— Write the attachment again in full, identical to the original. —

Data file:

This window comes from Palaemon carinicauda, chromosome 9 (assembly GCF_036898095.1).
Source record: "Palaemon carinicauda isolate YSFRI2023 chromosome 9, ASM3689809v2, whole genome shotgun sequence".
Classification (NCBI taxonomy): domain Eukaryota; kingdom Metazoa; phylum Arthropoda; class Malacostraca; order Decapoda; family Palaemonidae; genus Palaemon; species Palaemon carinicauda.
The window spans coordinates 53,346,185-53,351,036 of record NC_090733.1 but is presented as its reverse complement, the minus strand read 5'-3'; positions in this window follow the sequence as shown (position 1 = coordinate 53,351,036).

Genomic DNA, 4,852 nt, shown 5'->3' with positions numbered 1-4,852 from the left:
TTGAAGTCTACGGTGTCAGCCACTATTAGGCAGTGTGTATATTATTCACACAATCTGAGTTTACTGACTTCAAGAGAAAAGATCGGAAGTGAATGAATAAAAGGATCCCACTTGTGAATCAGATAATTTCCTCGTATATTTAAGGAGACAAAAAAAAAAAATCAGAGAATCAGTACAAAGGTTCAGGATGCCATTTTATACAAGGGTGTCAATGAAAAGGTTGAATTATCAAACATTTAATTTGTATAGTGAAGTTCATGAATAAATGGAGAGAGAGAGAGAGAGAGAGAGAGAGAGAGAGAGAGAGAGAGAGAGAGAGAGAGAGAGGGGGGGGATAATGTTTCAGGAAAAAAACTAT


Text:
This window comes from Palaemon carinicauda, chromosome 9 (assembly GCF_036898095.1).
Source record: "Palaemon carinicauda isolate YSFRI2023 chromosome 9, ASM3689809v2, whole genome shotgun sequence".
Classification (NCBI taxonomy): domain Eukaryota; kingdom Metazoa; phylum Arthropoda; class Malacostraca; order Decapoda; family Palaemonidae; genus Palaemon; species Palaemon carinicauda.
The window spans coordinates 53,346,185-53,351,036 of record NC_090733.1 but is presented as its reverse complement, the minus strand read 5'-3'; positions in this window follow the sequence as shown (position 1 = coordinate 53,351,036).

Genomic DNA, 4,852 nt, shown 5'->3' with positions numbered 1-4,852 from the left:
TTGAAGTCTACGGTGTCAGCCACTATTAGGCAGTGTGTATATTATTCACACAATCTGAGTTTACTGACTTCAAGAGAAAAGATCGGAAGTGAATGAATAAAAGGATCCCACTTGTGAATCAGATAATTTCCTCGTATATTTAAGGAGACAAAAAAAAAAAATCAGAGAATCAGTACAAAGGTTCAGGATGCCATTTTATACAAGGGTGTCAATGAAAAGGTTGAATTATCAAACATTTAATTTGTATAGTGAAGTTCATGAATAAATGGAGAGAGAGAGAGAGAGAGAGAGAGAGAGAGAGAGAGAGAGAGAGAGAGAGAGAGAGAGGGGGGGGATAATGTTTCAGGAAAAAAACTAT